When myself and Cruse chat, it comes just a couple of days on from a glimmer of hope being offered to everyone connected to Wasps. According to The Times, a consortium - which reportedly includes several members of the Wasps Legends' - had a bid accepted by the club's joint-administrators to buy 'the men's team and the successful academy.'

Wasps would be able to play in the Championship next season if 'suitable investment' is found and if the consortium's offer meets the right requirements, their vision is to build a squad that can compete again in 2023-24.

Cruse describes this news as "amazing" but doesn't want to get ahead of himself: "You read it don't you and you don't want to be 'right, that's it then, we are back on,' but you do have to be positive. It is a boost."

Despite all he is currently dealing with, Cruse is trying to remain his usual upbeat self. He references how much the club means to so many people whether that be players, staff or supporters and also how pleased he is for his former teammates who have already moved on to pastures new, including close friend Josh Bassett who has recently joined Harlequins.

"I am done with Bass now!" Cruse says jokingly. "I don't speak to him anymore!

"Look, it is so tough, We were Wasps but then as soon as you're not Wasps anymore, it becomes everyone has got their own situation. To see Bass pick up a club almost immediately shows that he is a great player, but he is a sought-after bloke as well. He has got a young family that he needs to look after so I was buzzing for him.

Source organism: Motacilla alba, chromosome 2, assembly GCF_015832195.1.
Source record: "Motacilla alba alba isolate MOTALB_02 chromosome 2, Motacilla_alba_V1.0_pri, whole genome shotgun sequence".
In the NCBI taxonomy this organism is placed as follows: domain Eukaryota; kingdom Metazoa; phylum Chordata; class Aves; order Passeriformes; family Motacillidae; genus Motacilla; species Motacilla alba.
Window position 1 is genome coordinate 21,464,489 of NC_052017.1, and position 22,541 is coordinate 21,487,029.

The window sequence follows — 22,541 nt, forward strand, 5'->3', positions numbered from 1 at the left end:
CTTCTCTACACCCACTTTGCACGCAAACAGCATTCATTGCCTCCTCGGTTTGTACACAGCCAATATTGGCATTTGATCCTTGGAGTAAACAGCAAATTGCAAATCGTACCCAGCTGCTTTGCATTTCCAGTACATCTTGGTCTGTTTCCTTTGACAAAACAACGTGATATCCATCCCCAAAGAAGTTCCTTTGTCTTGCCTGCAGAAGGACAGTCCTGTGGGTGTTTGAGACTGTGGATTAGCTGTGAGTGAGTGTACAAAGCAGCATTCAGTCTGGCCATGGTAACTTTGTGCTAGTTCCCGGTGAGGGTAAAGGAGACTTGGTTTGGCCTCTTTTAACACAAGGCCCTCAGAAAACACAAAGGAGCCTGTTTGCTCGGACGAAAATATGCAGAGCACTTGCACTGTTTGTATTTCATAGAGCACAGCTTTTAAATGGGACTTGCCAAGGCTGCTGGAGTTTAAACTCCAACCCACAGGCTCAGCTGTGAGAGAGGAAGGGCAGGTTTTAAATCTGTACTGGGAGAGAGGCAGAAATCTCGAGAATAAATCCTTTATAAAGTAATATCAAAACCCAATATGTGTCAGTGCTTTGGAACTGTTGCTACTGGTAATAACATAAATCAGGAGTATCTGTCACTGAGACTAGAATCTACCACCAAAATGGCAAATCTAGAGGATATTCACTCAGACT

"A few more lads have headed out the door and ventured over to France which is a great opportunity for them. It's great to see them back in work. Fingers crossed one of them will be me soon!"

Cruse is certainly putting in the hard yards in order to be ready for whatever the future holds. After picking up a low-grade hamstring injury in the early part of the season, he is back to "training like a full-time rugby player."

Chris Holland, Wasps' Chief Operating Officer, has ensured the players and staff can use the club's training facilities as their base while Cruse is also keeping on top of his fitness after a couple of local gyms in Kenilworth reached out to the forward.

"Obviously it is a fantastic facility [at Wasps] so to keep in touch with the lads and the staff has been great," he says. "Look, we were colleagues but it's a rugby club at the end of the day. There are still WhatsApp groups full of all the staff, full of all the players just so we can be in contact. You get very close to people so it is vitally important that training and all that stuff is still happening.

"One thing that has been really positive out of this is you reach out to people who you might know and the messages, the phone calls you get from people who want to help has been absolutely amazing."

Before Wasps' plight, Cruse had already begun thinking about the bigger picture. Coaching has always been something on his radar and it remains an aspect of the game the 33-year-old is keen to pursue